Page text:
Scanning networks is a part of reconnaissance that is used to create a map of the target network. Ideally, scanning should be an iterative process instead of as a one-off action, as the network of a target moves constantly.
The goals and objectives of scanning is to:
- Discover the network’s live hosts, it’s addresses, and ports
- Discover the OS and system architecture of the target (also called fingerprinting)
- Discover the services running/listening on the target system
- Identify specific applications or versions of a particular service
- Identify vulnerabilities in any of the network systems
There are different types of scanning:
A procedure for identifying active hosts on a network, either to attack them or assess the security of the network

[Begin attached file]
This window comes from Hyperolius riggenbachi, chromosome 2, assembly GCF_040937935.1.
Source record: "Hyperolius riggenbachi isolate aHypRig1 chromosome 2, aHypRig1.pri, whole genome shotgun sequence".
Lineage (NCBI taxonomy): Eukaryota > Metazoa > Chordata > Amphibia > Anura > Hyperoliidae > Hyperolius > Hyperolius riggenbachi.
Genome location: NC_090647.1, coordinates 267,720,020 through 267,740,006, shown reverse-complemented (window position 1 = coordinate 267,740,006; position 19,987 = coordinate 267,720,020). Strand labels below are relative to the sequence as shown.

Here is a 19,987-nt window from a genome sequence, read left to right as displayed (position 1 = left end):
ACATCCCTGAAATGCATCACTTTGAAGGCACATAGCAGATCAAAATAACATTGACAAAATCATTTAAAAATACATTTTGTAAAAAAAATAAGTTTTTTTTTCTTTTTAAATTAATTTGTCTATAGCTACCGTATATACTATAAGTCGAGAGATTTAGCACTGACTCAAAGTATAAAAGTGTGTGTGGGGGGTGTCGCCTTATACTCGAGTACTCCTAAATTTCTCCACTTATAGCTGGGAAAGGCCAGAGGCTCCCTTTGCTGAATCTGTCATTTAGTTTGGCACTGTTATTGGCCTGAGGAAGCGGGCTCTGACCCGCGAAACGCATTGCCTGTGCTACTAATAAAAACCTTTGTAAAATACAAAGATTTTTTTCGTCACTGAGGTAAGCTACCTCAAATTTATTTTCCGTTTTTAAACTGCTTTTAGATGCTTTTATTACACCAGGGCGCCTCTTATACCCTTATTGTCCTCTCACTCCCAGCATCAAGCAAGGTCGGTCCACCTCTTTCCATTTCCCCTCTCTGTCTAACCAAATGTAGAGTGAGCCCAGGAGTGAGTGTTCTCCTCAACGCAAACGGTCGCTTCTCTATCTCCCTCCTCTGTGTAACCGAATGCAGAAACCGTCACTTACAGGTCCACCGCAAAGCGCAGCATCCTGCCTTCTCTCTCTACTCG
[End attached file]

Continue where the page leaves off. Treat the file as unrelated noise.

- Identify active hosts
- Identify operating systems (not only PC but also printer, switch, router etc.)
- Identify IP addresses
Commonly called port scan.
Port scan is the process of checking the services running on the target computer by sending a sequence of messages in an attempt to break in.
It involves connecting to or robing TCP and UDP ports of the target system to determine whether the services are running or are in a listening state.
Scan some or all (65,535) ports potentially running on a machine to check which one are open and which one are closed. We generally focus on the first 1,023 (privileged ports).
A method for checking if a system is exploitable by identifying its vulnerabilities.
A vulnerability scanner consists of a scanning engine and a catalog of common files with known vulnerabilities and common exploits (or payload ) for those vulnerabilities.